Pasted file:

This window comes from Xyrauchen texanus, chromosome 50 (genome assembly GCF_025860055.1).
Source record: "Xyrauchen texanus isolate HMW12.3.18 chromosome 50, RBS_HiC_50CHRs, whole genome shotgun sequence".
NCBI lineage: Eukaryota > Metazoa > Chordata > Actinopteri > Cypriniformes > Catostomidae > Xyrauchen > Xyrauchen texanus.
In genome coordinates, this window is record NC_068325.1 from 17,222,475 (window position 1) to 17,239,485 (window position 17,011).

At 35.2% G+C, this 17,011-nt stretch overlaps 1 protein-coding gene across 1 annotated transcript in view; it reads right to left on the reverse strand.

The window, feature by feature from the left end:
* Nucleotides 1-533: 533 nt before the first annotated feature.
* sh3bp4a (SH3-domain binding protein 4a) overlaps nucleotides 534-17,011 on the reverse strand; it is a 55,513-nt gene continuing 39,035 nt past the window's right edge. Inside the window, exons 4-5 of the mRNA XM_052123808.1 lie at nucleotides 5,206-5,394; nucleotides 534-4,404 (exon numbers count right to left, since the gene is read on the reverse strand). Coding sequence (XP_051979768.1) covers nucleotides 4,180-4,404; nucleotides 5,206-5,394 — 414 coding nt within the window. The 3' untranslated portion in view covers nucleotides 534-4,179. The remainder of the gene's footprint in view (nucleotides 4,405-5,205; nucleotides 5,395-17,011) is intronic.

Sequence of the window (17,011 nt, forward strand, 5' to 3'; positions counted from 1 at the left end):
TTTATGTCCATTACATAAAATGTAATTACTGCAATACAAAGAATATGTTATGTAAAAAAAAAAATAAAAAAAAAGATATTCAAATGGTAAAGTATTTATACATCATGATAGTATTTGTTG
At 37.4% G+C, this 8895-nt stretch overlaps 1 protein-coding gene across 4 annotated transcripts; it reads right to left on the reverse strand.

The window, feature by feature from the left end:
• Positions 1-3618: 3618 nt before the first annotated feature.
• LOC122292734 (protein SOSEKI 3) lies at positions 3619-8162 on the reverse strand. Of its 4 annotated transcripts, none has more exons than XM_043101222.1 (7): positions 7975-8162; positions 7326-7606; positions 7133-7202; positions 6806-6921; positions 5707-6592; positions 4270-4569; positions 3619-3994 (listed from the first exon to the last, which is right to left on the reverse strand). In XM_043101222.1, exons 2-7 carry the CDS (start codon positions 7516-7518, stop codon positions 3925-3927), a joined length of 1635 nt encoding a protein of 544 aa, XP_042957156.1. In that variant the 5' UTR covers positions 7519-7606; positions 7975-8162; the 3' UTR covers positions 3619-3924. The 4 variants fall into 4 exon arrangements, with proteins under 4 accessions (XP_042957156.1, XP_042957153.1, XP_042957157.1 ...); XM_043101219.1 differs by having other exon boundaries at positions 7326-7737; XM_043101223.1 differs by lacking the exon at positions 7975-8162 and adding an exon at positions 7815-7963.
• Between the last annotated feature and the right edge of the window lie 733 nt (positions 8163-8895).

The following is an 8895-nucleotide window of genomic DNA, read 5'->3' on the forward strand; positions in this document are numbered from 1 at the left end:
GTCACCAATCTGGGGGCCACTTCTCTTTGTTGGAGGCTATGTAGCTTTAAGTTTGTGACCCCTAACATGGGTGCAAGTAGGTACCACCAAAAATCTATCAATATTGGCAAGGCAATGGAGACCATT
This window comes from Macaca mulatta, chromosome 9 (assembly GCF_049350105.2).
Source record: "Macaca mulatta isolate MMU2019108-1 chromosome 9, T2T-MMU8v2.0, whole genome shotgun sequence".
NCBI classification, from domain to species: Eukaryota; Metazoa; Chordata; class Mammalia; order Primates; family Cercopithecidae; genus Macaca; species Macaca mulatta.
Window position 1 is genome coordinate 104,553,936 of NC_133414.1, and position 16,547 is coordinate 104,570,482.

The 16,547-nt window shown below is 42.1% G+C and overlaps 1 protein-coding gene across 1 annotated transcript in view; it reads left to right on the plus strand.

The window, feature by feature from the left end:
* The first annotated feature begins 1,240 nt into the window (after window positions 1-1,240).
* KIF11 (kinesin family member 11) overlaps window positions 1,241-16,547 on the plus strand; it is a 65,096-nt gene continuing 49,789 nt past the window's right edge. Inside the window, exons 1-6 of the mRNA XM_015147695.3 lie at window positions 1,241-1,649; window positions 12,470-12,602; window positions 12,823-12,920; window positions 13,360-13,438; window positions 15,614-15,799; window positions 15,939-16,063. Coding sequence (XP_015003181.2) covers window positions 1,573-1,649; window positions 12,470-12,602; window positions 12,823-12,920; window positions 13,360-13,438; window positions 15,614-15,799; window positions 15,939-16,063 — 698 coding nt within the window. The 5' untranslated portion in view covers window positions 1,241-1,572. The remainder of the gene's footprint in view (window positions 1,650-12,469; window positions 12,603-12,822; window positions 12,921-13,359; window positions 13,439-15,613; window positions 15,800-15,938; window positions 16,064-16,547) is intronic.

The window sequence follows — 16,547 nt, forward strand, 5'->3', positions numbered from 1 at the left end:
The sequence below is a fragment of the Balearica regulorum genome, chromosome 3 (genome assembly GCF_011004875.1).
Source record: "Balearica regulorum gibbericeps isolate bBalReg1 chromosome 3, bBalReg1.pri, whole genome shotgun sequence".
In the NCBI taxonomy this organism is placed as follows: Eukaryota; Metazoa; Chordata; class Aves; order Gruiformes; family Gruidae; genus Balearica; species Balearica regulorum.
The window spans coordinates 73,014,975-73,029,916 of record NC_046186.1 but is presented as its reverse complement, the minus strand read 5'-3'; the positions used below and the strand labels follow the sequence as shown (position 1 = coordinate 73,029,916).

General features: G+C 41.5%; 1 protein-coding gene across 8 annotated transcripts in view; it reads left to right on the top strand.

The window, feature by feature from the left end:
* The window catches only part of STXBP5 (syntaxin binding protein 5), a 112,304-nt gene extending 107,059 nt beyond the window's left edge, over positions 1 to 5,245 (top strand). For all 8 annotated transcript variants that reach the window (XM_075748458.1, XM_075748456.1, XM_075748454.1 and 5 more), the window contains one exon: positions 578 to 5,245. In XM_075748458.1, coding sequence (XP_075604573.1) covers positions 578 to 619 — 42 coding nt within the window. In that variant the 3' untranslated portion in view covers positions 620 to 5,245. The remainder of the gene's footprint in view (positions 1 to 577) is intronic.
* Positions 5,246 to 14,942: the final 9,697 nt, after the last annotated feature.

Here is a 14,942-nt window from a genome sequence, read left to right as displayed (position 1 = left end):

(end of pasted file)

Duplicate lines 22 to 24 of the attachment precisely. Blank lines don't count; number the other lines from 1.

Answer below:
The 16,547-nt window shown below is 42.1% G+C and overlaps 1 protein-coding gene across 1 annotated transcript in view; it reads left to right on the plus strand.

The window, feature by feature from the left end:
* The first annotated feature begins 1,240 nt into the window (after window positions 1-1,240).